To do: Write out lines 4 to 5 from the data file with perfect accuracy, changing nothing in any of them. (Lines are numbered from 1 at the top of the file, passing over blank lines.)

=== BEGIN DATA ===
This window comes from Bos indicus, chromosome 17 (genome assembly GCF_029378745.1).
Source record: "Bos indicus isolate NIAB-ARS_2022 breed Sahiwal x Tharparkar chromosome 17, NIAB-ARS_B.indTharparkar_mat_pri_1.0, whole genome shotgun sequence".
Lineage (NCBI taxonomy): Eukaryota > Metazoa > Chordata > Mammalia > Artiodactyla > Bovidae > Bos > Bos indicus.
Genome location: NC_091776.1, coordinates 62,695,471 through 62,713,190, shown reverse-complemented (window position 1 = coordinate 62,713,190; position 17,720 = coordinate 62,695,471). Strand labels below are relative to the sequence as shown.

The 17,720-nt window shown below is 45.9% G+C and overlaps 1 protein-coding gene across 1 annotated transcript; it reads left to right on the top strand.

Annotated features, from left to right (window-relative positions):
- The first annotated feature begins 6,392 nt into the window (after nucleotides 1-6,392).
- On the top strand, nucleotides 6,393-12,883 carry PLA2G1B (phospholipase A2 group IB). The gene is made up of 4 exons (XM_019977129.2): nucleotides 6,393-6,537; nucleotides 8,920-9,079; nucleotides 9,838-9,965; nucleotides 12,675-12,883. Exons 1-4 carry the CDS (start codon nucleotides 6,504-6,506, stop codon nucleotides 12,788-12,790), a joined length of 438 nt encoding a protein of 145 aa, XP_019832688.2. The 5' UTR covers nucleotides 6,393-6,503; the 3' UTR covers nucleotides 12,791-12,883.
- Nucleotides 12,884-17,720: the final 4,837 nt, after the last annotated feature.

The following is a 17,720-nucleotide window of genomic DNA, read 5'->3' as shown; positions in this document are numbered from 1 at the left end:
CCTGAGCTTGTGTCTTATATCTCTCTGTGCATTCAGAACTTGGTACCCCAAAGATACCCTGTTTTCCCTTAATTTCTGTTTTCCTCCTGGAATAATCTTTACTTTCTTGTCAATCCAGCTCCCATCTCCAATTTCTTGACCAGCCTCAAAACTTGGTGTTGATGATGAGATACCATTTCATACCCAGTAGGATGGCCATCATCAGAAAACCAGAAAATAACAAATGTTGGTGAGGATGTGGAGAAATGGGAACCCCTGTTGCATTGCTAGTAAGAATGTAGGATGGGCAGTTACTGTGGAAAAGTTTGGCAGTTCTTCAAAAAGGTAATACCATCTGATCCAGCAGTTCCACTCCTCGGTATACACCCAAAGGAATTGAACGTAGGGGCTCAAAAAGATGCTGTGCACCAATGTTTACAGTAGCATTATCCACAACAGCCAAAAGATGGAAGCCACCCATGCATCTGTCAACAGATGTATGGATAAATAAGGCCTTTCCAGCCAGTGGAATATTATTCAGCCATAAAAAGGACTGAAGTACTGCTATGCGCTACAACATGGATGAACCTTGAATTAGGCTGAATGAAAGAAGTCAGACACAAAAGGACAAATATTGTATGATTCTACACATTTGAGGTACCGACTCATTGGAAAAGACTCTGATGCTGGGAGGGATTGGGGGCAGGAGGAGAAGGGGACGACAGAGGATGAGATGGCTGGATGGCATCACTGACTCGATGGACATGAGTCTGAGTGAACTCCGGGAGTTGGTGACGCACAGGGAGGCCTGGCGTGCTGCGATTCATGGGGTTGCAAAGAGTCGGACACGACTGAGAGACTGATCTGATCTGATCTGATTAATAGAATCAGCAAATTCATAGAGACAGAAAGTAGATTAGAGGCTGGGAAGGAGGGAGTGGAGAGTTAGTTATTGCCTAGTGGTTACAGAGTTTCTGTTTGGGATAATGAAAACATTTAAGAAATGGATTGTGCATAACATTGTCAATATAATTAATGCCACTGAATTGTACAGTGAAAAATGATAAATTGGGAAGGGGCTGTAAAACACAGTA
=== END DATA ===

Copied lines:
Genome location: NC_091776.1, coordinates 62,695,471 through 62,713,190, shown reverse-complemented (window position 1 = coordinate 62,713,190; position 17,720 = coordinate 62,695,471). Strand labels below are relative to the sequence as shown.

The 17,720-nt window shown below is 45.9% G+C and overlaps 1 protein-coding gene across 1 annotated transcript; it reads left to right on the top strand.